Excerpt: ‘How To Take Drugs in a Chemsex Epidemic’, by Dion Kagan

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Chemsex opens with a night-time shot of London, then cuts to a full moon in a cloudy sky, then cuts to a dark suburban streetscape, and then cuts to the low-lit interior of an apartment with a close-up on a syringe sitting on top of a remote control. “I’m gonna slam it in a minute,” a guy says. “I’m pretty much slamming every day, four slams a day… About £400 in a week… That’s not so much.” The guy then fixes drugs for injecting. He tourniquets his bicep and injects, slowly, the first of many close-up injectings. He sits back on the couch, his eyes widen, his breath increases. “See now all I wanna do is get fucked, have sex, it’s crazy.” He starts playing with his crotch. “Straight away?” asks a voice from off-screen. “Uh-huh, yeah,” the guy nods, still fondling his crotch, “just, like, cock cock cock cock cock…” He goes silent, his eyes widen again, and he stares vacantly into the camera. In the next cut he is on his phone, on Grindr.

Released late last year in the UK and debuting in Australia at the Melbourne Queer Film Festival this past April, the Vice Media horror-documentary Chemsex brings audiences into intimate proximity with the PnP (party and play) scene among gay men in the UK. Straight directors William Fairman and Max Gogarty assembled confessional interviews and actual footage of this ‘underground’ subculture where men have sex with each other in group or one-on-one settings using methamphetamine, mephedrone, GHB and other drugs. The premise Chemsex works from is that the expediency of mobile hook-up apps like Grindr, combined with the dangers of illicit drug-taking, combined with ‘risky’ kinds of sex has created “the perfect storm” for a “hidden health emergency.” As the documentary unfolds, a more psycho-sociological explanation is offered alongside these technological and biological ones: lonely, ever-vigilant gay men, damaged by a culture of shame, homophobia and fear of HIV, use the disinhibition and disassociation induced by synthetic drugs in a misdirected search for connection and intimacy.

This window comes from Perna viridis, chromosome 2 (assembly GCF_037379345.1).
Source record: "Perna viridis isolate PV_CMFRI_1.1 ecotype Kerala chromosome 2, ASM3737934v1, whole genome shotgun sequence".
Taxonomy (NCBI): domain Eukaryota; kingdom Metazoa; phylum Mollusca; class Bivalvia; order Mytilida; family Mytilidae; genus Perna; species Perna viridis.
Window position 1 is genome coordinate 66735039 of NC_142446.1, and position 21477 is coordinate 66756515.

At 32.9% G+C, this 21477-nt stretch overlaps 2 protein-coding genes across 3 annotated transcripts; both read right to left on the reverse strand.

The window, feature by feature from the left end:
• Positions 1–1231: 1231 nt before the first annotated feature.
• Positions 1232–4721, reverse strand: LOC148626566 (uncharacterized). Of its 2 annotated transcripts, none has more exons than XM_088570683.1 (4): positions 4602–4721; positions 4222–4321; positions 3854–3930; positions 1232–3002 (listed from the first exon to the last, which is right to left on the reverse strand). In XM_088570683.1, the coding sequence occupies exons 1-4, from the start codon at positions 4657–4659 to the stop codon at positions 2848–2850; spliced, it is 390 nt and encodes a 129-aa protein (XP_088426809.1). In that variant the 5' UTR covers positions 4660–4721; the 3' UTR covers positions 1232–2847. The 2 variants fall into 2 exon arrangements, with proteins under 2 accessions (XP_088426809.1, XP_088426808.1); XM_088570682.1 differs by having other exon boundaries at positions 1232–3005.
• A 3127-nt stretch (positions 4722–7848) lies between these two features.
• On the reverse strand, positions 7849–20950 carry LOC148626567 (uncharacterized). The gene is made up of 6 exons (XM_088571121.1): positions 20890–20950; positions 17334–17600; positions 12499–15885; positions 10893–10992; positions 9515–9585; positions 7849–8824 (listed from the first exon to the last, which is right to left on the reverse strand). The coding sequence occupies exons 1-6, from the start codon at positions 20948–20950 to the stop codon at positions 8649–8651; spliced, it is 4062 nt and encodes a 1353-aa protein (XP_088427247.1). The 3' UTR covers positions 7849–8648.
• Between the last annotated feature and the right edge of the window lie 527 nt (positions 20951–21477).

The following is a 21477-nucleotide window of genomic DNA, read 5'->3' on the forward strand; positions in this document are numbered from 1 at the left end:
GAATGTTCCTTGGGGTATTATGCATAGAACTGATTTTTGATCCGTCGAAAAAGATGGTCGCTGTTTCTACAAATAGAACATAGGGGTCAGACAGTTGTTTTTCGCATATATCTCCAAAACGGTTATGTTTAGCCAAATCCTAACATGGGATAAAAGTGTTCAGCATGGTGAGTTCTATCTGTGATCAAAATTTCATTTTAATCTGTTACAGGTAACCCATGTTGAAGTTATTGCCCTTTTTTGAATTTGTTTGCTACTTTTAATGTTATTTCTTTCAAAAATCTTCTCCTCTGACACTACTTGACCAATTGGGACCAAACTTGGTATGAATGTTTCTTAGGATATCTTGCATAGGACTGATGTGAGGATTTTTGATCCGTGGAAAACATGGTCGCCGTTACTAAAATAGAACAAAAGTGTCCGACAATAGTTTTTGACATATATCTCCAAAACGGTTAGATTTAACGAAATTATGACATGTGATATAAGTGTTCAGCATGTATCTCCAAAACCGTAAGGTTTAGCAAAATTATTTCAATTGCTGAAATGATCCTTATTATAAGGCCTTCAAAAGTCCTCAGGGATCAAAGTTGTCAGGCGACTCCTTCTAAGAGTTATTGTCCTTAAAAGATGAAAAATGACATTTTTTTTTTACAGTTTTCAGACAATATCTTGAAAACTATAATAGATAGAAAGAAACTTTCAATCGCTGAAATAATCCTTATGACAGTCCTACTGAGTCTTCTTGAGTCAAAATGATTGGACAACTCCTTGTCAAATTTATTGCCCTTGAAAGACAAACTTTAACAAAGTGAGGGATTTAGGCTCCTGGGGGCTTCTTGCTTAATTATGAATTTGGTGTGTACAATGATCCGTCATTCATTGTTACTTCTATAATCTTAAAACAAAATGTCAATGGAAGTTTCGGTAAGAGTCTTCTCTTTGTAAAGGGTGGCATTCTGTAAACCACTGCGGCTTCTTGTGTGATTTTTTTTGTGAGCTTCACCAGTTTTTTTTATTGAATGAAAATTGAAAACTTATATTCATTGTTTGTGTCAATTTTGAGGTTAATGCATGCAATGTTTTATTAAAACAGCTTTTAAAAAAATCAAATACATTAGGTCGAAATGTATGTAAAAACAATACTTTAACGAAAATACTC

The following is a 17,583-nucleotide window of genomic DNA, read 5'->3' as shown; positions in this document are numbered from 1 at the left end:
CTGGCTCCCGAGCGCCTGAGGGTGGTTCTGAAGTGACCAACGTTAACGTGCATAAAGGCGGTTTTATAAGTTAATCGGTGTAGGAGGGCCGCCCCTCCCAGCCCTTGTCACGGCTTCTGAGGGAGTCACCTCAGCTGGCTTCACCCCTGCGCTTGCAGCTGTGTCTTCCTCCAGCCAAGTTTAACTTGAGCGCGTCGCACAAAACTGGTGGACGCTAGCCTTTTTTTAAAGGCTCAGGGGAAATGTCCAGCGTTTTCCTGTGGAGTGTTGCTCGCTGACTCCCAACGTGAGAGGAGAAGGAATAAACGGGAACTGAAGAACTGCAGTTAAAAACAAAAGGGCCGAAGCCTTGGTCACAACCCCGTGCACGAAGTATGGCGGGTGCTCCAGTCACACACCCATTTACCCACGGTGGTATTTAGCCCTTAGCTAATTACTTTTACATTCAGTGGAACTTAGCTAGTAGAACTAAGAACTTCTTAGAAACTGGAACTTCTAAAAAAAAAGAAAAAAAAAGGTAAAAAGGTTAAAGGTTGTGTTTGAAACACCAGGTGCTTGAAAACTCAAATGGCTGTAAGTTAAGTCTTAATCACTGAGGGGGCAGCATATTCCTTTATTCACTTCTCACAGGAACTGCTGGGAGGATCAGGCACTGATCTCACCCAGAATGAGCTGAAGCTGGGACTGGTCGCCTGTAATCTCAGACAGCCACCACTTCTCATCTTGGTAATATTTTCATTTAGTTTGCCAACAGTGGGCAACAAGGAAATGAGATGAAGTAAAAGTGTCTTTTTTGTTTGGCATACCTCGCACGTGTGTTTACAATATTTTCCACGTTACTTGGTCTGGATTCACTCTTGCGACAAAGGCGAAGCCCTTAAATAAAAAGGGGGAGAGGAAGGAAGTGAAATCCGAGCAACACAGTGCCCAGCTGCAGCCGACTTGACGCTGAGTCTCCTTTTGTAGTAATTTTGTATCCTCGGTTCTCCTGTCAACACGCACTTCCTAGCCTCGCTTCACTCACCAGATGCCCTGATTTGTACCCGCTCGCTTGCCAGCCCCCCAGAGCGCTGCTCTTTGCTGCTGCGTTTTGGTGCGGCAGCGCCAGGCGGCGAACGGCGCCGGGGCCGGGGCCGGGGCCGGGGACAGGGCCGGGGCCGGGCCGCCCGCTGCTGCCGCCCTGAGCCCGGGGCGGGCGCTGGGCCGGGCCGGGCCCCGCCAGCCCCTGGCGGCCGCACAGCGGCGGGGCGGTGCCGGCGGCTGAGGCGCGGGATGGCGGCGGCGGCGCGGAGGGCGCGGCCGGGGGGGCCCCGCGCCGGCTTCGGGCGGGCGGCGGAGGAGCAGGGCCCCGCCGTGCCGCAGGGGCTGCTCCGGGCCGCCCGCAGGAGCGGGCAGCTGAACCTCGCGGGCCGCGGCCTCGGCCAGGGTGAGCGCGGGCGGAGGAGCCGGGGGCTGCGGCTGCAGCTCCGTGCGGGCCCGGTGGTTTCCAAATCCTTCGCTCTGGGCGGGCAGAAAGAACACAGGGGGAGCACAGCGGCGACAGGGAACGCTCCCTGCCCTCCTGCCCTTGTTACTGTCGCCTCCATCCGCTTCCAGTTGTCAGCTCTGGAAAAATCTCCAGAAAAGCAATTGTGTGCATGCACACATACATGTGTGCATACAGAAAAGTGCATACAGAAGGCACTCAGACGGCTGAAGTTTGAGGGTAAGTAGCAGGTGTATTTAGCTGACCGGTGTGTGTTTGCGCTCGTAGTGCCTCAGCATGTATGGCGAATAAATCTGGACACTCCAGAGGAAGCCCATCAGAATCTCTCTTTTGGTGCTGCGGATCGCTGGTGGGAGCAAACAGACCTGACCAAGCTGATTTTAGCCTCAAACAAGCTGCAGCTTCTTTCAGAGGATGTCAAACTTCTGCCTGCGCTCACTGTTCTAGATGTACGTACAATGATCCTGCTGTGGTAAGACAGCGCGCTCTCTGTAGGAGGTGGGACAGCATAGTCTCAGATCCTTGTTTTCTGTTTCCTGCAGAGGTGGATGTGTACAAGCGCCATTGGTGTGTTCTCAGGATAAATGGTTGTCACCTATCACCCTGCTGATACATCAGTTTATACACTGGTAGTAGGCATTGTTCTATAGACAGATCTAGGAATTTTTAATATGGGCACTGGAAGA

I’m using scare quotes here deliberately. Chemsex is a scary film and there is much contained therein that demands considered unpacking. The heady combo of drugs, epidemics and exceptional types of sex—group sex, anonymous sex, BDSM sex, sauna sex, anal sex—doesn’t have a great history of being handled with nuance or particularity in mainstream media channels. In the case of Vice Media, extreme, unexpurgated visibility and the patina of ethnographic realism are the documentary modus operandi that function as both an engine of sex negativity and an alibi for sensationalism. While Chemsex examines shame and fear as objects of contemplation, those aversive feelings are also its likely effects.

One of the first things we learn in Chemsex is that if you start using Grindr, “within four conversations you are going to be introduced to chemsex, and within eight conversations you are going to get introduced to slamming” (injecting methamphetamine). This suggestion that hookup apps are partly responsible for an increase in the popularity and accessibility of PnP is offered by David Stuart, researcher, writer and chemsex specialist who becomes the doco’s key expert talking head. Stuart is the Substance Use Lead at 56 Dean Street, where men are supported with problems surrounding sexualised drug use, and incidentally, though not unimportantly, the place where most of Fairman and Goggarty’s automethnographers were recruited. Stuart’s “you” could be the straight white male 20–30 something targeted by the VICE juggernaut, but he’s more likely describing a hypothetical gay man using Grindr for the first time. Either way, the downloadable immediacy of the app doesn’t paint the picture of a very clandestine subculture but, rather, one that is “hiding in plain sight.” Grindr—which has over 12 million users worldwide—is an easy access portal to a world of drugs and viral sex, even if welcoming ketamine, GHB and meth into the intimate space of your smartphone is an unwitting or involuntary solicitation.


You can read the rest of this piece online here or you can read it in the print issue in which it appeared.


Dion Kagan is a lecturer in gender and cultural studies who works on film, theatre, sex and popular culture. He’s a regular voice on fortnightly culture podcast The ReReaders.